The Unseen Causes for Itchy Skin
There Are Numberous Reasons for Itchy Skin
Most of us have experienced itchy skin at some point. For the most part, it occurs in a localised area caused by a small insect bite or other minor irritant. However, persistent and widespread feelings of itching could be a symptom of a serious underlying condition.
What Exactly Is an Itch?
Itching—the medical term is pruritus—starts when an external stimulus alerts your body that some form of defence might be required. The stimulus could be anything from a tiny fibre to a bug, and it sets off a rapid response. In other words, itching results from one of your body's protective features. When something lands on your skin, there might not be an immediate reaction but as the stimulant brushes across your skin, receptors in the dermis of the skin become activated and respond. The split second reaction is in the form of a nerve impulse that goes from the skin receptors to the cerebral cortex in the brain, and a signal is sent back to cause an itch that we then scratch. The receptors involved in the itch response are the same as those involved in pain responses. Therefore, an itch can be viewed as being in a similar category as that of pain.
However, with some illnesses that may be present, other irritants within the body can cause skin to feel itchy. Mostly, these are toxins or other substances that build up due to a medical condition that may be developing. There are also natural life processes that we go through that can also contribute to feelings of itchy skin.
Ways to Stop Scratching
Scratching itchy skin can lead to more itching, damage to the skin, pain, and infection. Here are some tips on how to avoid scratching.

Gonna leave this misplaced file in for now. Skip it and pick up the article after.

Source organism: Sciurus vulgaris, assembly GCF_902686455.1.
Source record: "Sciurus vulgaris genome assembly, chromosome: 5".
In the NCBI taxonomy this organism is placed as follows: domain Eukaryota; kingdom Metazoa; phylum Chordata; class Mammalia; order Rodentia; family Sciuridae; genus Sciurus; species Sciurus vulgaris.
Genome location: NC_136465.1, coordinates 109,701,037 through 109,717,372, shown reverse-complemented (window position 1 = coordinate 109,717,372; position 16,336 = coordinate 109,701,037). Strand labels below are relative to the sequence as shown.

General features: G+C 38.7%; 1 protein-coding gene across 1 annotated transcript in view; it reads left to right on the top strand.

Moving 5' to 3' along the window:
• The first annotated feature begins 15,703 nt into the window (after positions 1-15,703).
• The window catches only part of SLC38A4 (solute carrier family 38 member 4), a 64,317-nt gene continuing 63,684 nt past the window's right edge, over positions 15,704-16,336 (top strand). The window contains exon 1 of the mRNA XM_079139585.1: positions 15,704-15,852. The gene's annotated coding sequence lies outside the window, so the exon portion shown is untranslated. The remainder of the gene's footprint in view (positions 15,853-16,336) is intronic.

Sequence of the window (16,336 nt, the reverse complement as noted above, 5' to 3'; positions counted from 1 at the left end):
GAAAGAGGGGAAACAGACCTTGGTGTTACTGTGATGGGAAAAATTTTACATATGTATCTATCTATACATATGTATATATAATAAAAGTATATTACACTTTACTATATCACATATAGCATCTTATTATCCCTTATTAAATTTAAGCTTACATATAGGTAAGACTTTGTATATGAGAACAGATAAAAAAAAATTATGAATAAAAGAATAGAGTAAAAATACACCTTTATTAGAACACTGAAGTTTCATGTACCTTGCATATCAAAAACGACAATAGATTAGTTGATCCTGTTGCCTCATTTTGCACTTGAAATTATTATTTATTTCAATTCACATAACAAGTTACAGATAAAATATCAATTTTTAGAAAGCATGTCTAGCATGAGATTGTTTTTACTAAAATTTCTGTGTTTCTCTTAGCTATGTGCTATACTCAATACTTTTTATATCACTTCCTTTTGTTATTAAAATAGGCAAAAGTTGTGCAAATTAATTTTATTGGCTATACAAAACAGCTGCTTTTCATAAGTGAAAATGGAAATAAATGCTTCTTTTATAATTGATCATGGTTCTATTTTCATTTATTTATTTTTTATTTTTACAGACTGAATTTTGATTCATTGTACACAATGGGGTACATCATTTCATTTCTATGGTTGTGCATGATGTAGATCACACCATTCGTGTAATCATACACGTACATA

1. When wearing clothes, pinch the skin near to the itch site rather than scratch.
2. Rub or press the area with the palm of your hand.
3. Keep your fingernails short.
4. File your nails. Clipping or cutting can leave ragged edges that tear the skin.
5. Apply a fat-based cream to the itchy skin. This will protect the area if you do scratch.
There are many reasons why our skin becomes itchy, but the cause is not always apparent. There are both environmental and physical factors that will also lead to itchy feelings such as:
- Menopause and pregnancy
- Medical conditions, such as liver, kidney, or thyroid problems, diabetes, anemia, or poor circulation.
- Stress and anxiety
We'll take a brief look at each of these causes and give the main reasons why they may lead to itchy skin.
Elderly people can be very prone to itchy skin. The medical term for this itching is called senile pruritus and can affect the whole body. It isn't clear exactly why this condition develops, but it is thought to relate to hormonal changes, deterioration in skin content, and poorer blood supply to the skin, all of which can result in itching either in a local or widespread area.
Menopause and Pregnancy
Itchy skin can happen on all areas of the body due to the lowering of oestrogen levels. Oestrogen helps the production of body oils and collagen maintenance in the skin. Low collagen and oil production can result in dry and itchy skin.
With pregnancy, there can be a higher risk of itchy skin mainly due to hormonal changes and stretching skin as the baby develops.
The painkiller codeine can cause itchiness—which is sometimes intense—in a few people. This is one of the unfortunate side effects. And it isn't the only medicine that could cause this. Check the leaflet of any medicines, bought or prescribed, you are taking. Antibiotics may also cause itching as can all the other opiates and phenothiazines (used for some mental health conditions, severe nausea/vomiting).